The smell of lamb chops with a crisp, rosemary crust, mingling with the scent of sweet roasted vegetables will make you and your family or guests think they’ve stepped into a tiny French Bistro, but you won’t have to foot the bill for air fare, or the restaurant sticker price.
Its a bit of a chef secret, but with quick cooking cuts, especially the often over-looked, but delicious loin chops / t-bones, you often don’t need many special kitchen tricks, spice blends, or specialty ingredients. As Chef Alan Bergo says:
“People always ask me what I did to the lamb or goat chops, and more often than not, especially with Shepherd Song Lamb and Goat Meat, it was just salt and pepper, and maybe a little fresh rosemary or thyme, maybe. Their lamb and goat is 100% grass-fed, the flavor is clean, and mild. When your ingredients are of the highest quality, all you truly need to taste the flavor is salt, pepper, and a good, hot sear.”
Our recipe here for simple, pan seared lamb or goat loin chops with a rosemary crust from Chef is a great example of minimalist cooking that works well with our grass fed lamb and goat meat, and it’s easy to put together for a quick meal when prep time is tight, or when you’re not feeling ambitious to say, make a more large-scale recipe, like whole lamb roasted al-asado, or a double loin roast.
The roasted root vegetables here are a recipe in themselves, and a simple accompaniment for any rich meat, especially when kissed with a touch of home-rendered lamb fat–the perfect accompaniment to any vegetable garnish you might serve alongside our lamb. (See Chef’s post on rendering lamb fat here). Chef Bergo likes to use a big blend of different roots and tubers for a blend of color, texture, and flavor. The best part is, the roots don’t need to be cooked individually, just toss them with salt, pepper, and rendered lamb fat, and roast in a hot oven.
The blend of vegetables is up to you, and Chef reccomends using whatever looks good and is available. In the pictures here, chef used sunchokes (technically a tuber), rutabaga, scarlet turnip (a sweet, pink turnip), lavender radish (a spicy Winter radish) yellow, white, and purple carrots, and parsnips. The big thing to remember with the roasted vegetables, no matter what type you use (other examples could be broccoli, cauliflower, potatoes, onions, peppers, etc) is that for proper color, it’s extremely important to roast the vegetables on very high heat, and to make sure not to crowd the pan, which can make the vegetables steam instead of caramelize and brown, which makes them sweeter.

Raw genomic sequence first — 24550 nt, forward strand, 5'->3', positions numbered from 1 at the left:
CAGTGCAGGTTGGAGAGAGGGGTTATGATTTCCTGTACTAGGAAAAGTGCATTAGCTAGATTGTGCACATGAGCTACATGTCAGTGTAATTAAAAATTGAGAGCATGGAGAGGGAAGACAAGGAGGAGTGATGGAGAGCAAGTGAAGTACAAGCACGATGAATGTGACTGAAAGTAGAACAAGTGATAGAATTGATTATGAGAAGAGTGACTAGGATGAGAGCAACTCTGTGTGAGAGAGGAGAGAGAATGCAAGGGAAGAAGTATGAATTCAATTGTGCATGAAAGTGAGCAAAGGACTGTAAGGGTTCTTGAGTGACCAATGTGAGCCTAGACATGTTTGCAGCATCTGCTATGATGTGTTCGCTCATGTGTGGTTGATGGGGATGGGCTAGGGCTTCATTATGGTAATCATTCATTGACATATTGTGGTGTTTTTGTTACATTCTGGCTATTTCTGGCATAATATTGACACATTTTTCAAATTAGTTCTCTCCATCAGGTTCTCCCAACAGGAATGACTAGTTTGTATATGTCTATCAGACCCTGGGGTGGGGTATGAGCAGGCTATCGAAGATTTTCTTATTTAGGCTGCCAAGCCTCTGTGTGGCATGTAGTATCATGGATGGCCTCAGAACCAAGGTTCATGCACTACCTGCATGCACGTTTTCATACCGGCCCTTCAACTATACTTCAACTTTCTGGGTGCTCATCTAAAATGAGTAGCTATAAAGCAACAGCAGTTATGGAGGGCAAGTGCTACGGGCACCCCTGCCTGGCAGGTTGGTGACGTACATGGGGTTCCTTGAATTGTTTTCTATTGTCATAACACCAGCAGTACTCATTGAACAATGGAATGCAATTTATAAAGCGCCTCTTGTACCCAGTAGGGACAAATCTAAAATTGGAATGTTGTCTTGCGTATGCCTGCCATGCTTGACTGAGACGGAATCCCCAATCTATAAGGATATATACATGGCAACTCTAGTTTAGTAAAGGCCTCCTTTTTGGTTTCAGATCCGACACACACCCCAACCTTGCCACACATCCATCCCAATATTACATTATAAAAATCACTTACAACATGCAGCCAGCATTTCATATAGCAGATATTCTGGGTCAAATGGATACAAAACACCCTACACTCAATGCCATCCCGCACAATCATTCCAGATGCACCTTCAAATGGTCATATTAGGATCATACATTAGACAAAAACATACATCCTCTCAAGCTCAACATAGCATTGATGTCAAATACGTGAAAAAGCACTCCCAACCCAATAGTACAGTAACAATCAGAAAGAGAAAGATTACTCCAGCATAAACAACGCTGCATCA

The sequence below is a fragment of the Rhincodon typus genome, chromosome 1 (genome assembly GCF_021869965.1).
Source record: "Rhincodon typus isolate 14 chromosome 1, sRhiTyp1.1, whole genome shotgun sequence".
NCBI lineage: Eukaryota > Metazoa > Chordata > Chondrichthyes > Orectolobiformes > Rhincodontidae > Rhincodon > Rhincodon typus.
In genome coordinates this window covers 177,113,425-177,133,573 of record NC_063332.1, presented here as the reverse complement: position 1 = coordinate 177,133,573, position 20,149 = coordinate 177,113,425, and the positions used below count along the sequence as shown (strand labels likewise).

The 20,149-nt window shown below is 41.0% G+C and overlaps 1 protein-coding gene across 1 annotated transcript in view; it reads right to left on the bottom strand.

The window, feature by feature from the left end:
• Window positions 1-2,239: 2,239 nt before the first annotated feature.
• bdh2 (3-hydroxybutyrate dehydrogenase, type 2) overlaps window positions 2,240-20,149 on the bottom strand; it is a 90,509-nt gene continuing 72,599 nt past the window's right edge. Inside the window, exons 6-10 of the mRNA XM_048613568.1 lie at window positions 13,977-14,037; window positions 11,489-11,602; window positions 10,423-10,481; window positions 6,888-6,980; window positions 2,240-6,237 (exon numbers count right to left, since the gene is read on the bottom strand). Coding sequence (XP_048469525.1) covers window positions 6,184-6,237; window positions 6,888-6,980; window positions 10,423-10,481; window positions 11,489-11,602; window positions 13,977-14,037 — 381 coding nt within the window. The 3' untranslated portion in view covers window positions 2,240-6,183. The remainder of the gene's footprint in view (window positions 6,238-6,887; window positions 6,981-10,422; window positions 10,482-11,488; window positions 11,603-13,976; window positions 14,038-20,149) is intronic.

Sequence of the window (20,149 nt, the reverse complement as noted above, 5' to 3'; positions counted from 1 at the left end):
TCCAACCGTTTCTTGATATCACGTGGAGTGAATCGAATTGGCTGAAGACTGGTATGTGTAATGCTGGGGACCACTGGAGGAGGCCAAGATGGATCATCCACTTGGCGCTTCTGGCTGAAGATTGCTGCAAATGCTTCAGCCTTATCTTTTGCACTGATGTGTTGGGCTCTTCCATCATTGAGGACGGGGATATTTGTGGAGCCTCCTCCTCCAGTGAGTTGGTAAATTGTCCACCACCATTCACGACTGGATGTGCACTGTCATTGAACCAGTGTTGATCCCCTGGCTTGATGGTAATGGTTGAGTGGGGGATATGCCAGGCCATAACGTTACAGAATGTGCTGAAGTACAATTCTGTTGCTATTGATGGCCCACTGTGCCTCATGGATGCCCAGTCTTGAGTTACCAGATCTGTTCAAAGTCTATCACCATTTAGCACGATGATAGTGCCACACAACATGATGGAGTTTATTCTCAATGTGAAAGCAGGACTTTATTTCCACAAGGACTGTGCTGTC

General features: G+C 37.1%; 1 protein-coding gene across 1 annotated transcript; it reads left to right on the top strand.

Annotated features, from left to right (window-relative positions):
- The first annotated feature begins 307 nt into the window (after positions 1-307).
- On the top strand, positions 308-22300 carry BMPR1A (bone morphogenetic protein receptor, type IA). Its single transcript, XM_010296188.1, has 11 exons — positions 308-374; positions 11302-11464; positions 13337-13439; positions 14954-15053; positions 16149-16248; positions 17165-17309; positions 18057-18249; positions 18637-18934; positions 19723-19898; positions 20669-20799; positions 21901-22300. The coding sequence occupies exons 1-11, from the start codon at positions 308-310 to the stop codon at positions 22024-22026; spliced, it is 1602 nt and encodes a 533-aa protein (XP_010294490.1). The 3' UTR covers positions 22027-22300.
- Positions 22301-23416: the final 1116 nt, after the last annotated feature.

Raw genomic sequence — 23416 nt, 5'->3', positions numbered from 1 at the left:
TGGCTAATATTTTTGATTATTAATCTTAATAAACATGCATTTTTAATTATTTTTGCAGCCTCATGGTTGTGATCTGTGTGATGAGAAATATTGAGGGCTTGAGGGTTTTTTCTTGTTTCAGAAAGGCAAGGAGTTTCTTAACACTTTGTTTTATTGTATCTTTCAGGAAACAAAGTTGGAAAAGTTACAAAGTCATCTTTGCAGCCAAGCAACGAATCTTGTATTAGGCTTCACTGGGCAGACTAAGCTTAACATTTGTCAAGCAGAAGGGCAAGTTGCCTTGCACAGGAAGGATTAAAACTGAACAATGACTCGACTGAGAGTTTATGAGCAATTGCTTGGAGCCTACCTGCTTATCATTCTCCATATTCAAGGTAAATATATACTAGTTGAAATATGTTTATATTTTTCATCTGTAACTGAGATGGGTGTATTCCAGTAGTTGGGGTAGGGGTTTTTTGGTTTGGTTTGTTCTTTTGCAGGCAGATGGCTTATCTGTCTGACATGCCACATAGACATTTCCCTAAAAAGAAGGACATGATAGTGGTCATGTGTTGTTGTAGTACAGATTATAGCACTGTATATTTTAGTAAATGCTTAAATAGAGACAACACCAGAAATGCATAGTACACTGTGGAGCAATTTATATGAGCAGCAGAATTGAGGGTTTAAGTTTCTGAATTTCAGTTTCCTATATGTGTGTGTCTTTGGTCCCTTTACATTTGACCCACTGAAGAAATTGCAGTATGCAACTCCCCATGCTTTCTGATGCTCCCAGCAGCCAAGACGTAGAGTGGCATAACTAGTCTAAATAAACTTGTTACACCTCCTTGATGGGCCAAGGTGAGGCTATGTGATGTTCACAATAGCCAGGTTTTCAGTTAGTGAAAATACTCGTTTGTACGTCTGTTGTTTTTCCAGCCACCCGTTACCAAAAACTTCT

This recipe is by chef Alan Bergo. A chef from Minnesota, Alan is a 15 year veteran of the culinary industry, former executive chef of acclaimed Lucia’s Restaurant, and the Salt Cellar. Founder of the website Forager Chef, he’s best known as a respected authority on Midwestern foraging. Learn more about Alan and his hunt for mushrooms, wild and obscure foods at Forager Chef.
Pan Searing Lamb Loin Chops
Roasting Root Vegetables
- 1 package/4 each lamb loin chops or goat loin chops (Assume 2 chops/person for a modest entree)
- Small handful of fresh rosemary sprigs, plus 2 teaspoons chopped
- 5-8 cloves of fresh garlic
- 3 lbs assorted winter vegetables, rutabaga, parsnips, carrots, sunchokes, squash, potatoes, etc (this will make enough for 4 people, or leftovers if serving two)
- Kosher salt and fresh ground black pepper, to taste
- 3 tablespoons rendered lamb fat
- Lemon wedges (optional)
- Pat the lamb chops dry, then make a few, shallow slices in the fat cap to help it render and crisp. Season the lamb chops with salt, pepper and the chopped rosemary on all sides. Refrigerate the lamb for an hour or two, and up to 24 hours, uncovered, turning once or twice to help dry them out and help them brown.
- Peel all the vegetables except carrots, sweet potatoes and parsnips. Melt the lamb fat, then toss the vegetables in it, and season with salt and pepper. Whack the garlic cloves with the back of a knife, and pick the rosemary sprigs into 3 inch segments.
- Toss the garlic and rosemary with the vegetables and bake at 475 for 20 minutes, or until browned on the top and just cooked through. The vegetables can be roasted ahead of time and reheated from here. If you don’t have a hood vent in your kitchen, open a window and turn on a fan to get some air circulating to prevent the fire alarm going off, as home ovens can often be a little smoky from residual cooking debris left from previous meals.
- For the lamb chops, heat a cast iron or other skillet to medium-high, and put the lamb chops, fat-side down in the pan.
- Cook until the fat is golden brown, about 3-4 minutes, then flip and cook the remaining sides until browned, about another 8 minutes (turning on a fat or opening a window as searing meat inside can get a little smoky. If the lamb chops threaten to fall down when searing the fat side, rest them against each other to keep them vertical. The chops can also be grilled if it’s warm outside, or if you prefer. When the lamb chops are done to your liking, remove them to a warm place to rest for a minute, then heat the vegetables, put a serving on each plate, and garnish with two hot lamb chops and lemon wedges.